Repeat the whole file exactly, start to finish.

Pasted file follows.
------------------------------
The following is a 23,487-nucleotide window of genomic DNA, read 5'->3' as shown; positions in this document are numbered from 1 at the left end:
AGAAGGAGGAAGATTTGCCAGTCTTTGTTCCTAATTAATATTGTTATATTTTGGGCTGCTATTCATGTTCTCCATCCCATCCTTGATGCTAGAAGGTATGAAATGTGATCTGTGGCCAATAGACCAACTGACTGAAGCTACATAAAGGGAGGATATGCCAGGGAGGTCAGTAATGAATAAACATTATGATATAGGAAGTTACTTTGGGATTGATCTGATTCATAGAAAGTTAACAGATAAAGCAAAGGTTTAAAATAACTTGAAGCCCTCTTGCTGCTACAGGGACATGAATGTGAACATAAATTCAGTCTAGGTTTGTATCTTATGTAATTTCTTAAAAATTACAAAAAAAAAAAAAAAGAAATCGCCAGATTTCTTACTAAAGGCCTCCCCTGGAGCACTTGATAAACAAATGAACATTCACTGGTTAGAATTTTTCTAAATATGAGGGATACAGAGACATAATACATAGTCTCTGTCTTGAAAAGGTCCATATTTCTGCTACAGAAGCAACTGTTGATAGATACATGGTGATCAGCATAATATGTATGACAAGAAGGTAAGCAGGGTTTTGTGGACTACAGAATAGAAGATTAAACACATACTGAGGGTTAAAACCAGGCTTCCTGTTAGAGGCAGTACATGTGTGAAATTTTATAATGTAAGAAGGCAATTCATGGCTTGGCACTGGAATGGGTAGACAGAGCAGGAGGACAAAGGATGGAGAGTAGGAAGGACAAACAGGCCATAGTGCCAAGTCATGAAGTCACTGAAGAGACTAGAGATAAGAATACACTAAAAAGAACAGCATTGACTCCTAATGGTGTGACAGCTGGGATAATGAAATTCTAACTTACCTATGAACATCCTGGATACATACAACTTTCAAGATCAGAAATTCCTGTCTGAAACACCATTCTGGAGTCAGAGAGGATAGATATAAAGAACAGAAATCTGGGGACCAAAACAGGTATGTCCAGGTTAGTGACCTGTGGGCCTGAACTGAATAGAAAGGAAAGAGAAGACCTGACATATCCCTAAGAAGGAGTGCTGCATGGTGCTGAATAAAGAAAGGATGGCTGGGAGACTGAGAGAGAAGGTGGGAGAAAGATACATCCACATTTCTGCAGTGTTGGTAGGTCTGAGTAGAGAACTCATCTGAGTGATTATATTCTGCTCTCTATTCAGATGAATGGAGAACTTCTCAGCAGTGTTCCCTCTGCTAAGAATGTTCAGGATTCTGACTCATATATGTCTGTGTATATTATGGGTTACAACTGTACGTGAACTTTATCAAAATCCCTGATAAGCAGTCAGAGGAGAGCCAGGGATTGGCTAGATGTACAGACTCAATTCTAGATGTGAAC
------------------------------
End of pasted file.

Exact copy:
The following is a 23,487-nucleotide window of genomic DNA, read 5'->3' as shown; positions in this document are numbered from 1 at the left end:
AGAAGGAGGAAGATTTGCCAGTCTTTGTTCCTAATTAATATTGTTATATTTTGGGCTGCTATTCATGTTCTCCATCCCATCCTTGATGCTAGAAGGTATGAAATGTGATCTGTGGCCAATAGACCAACTGACTGAAGCTACATAAAGGGAGGATATGCCAGGGAGGTCAGTAATGAATAAACATTATGATATAGGAAGTTACTTTGGGATTGATCTGATTCATAGAAAGTTAACAGATAAAGCAAAGGTTTAAAATAACTTGAAGCCCTCTTGCTGCTACAGGGACATGAATGTGAACATAAATTCAGTCTAGGTTTGTATCTTATGTAATTTCTTAAAAATTACAAAAAAAAAAAAAAAGAAATCGCCAGATTTCTTACTAAAGGCCTCCCCTGGAGCACTTGATAAACAAATGAACATTCACTGGTTAGAATTTTTCTAAATATGAGGGATACAGAGACATAATACATAGTCTCTGTCTTGAAAAGGTCCATATTTCTGCTACAGAAGCAACTGTTGATAGATACATGGTGATCAGCATAATATGTATGACAAGAAGGTAAGCAGGGTTTTGTGGACTACAGAATAGAAGATTAAACACATACTGAGGGTTAAAACCAGGCTTCCTGTTAGAGGCAGTACATGTGTGAAATTTTATAATGTAAGAAGGCAATTCATGGCTTGGCACTGGAATGGGTAGACAGAGCAGGAGGACAAAGGATGGAGAGTAGGAAGGACAAACAGGCCATAGTGCCAAGTCATGAAGTCACTGAAGAGACTAGAGATAAGAATACACTAAAAAGAACAGCATTGACTCCTAATGGTGTGACAGCTGGGATAATGAAATTCTAACTTACCTATGAACATCCTGGATACATACAACTTTCAAGATCAGAAATTCCTGTCTGAAACACCATTCTGGAGTCAGAGAGGATAGATATAAAGAACAGAAATCTGGGGACCAAAACAGGTATGTCCAGGTTAGTGACCTGTGGGCCTGAACTGAATAGAAAGGAAAGAGAAGACCTGACATATCCCTAAGAAGGAGTGCTGCATGGTGCTGAATAAAGAAAGGATGGCTGGGAGACTGAGAGAGAAGGTGGGAGAAAGATACATCCACATTTCTGCAGTGTTGGTAGGTCTGAGTAGAGAACTCATCTGAGTGATTATATTCTGCTCTCTATTCAGATGAATGGAGAACTTCTCAGCAGTGTTCCCTCTGCTAAGAATGTTCAGGATTCTGACTCATATATGTCTGTGTATATTATGGGTTACAACTGTACGTGAACTTTATCAAAATCCCTGATAAGCAGTCAGAGGAGAGCCAGGGATTGGCTAGATGTACAGACTCAATTCTAGATGTGAAC